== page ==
Home builders could be losing massive amounts of business due to their poor reputations on social media, according to a new podcast from John Burns Real Estate Consulting.
“I believe that social media has become a major reason that buyers are not purchasing a new home,” said Dean Wehrli, senior vice president at John Burns Real Estate Consulting, in the podcast.
He said that social media is less effective if you view it as a cheaper means to broadcast your message, as many home builders do. Social media requires a commitment to actively engage with your audience, which many firms fail to do.
Wehrli noted that around 52 percent of home buyers search extensively online when looking for a home, with 32 percent using search engines, and 15 percent using social media to find an ideal home. Those same buyers also increasingly do their homework, looking for reviews on social media of particular builders.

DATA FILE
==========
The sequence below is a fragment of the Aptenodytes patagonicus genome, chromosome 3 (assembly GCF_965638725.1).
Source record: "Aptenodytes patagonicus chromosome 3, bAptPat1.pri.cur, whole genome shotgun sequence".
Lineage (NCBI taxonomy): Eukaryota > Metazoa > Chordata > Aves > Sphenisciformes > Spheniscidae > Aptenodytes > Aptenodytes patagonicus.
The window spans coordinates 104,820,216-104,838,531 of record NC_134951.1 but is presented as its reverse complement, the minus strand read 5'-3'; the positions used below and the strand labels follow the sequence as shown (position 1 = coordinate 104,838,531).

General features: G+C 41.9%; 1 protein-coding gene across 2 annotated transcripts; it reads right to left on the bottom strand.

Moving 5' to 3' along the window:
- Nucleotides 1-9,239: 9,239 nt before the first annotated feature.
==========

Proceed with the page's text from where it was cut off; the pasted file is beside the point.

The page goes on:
But search engine results for most big home builders return scores of less than 2 on a scale of 1 to 5. While that is not the case for every builder, the John Burns podcast notes that bad reviews could be hurting their reputations.
The firm found that one publicly traded builder had more than 800 online reviews and a website whose search results averaged a 4-plus rating, which shows that a positive social media presence is possible.
“Builders clearly can do more to increase sales through effective social media,” Wehrli said. “The industry has huge opportunities to improve what customers say about them online, which will almost certainly result in increased new home sales.”
In the same podcast, Will Duderstadt, vice president of digital marketing at M/I Homes, offered a few ideas on how to use social media in the new-home business. He said stories resonate on social media, such as sharing the story of building a new home with a modern floor plan, energy efficient building codes, and the latest finishes. He encouraged builders to look beyond Facebook and Twitter and consider posting photos at Houzz and Pinterest to engage visitors.